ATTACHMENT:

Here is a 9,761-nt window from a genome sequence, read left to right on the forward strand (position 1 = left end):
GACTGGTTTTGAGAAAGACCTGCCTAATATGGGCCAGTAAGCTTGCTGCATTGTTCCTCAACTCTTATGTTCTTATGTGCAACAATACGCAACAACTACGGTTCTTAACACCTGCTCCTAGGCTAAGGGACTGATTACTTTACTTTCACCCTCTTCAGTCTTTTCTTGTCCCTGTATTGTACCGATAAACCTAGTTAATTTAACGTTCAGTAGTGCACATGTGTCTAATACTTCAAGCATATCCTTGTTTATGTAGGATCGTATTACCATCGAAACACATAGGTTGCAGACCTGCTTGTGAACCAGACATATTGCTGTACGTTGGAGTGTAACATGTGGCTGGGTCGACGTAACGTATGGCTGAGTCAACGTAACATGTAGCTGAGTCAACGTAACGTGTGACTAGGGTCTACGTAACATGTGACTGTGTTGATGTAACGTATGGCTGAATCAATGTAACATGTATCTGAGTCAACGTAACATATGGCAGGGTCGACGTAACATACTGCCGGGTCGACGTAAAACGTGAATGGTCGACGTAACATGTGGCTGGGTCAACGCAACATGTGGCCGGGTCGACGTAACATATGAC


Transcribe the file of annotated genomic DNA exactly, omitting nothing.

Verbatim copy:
Here is a 9,761-nt window from a genome sequence, read left to right on the forward strand (position 1 = left end):
GACTGGTTTTGAGAAAGACCTGCCTAATATGGGCCAGTAAGCTTGCTGCATTGTTCCTCAACTCTTATGTTCTTATGTGCAACAATACGCAACAACTACGGTTCTTAACACCTGCTCCTAGGCTAAGGGACTGATTACTTTACTTTCACCCTCTTCAGTCTTTTCTTGTCCCTGTATTGTACCGATAAACCTAGTTAATTTAACGTTCAGTAGTGCACATGTGTCTAATACTTCAAGCATATCCTTGTTTATGTAGGATCGTATTACCATCGAAACACATAGGTTGCAGACCTGCTTGTGAACCAGACATATTGCTGTACGTTGGAGTGTAACATGTGGCTGGGTCGACGTAACGTATGGCTGAGTCAACGTAACATGTAGCTGAGTCAACGTAACGTGTGACTAGGGTCTACGTAACATGTGACTGTGTTGATGTAACGTATGGCTGAATCAATGTAACATGTATCTGAGTCAACGTAACATATGGCAGGGTCGACGTAACATACTGCCGGGTCGACGTAAAACGTGAATGGTCGACGTAACATGTGGCTGGGTCAACGCAACATGTGGCCGGGTCGACGTAACATATGAC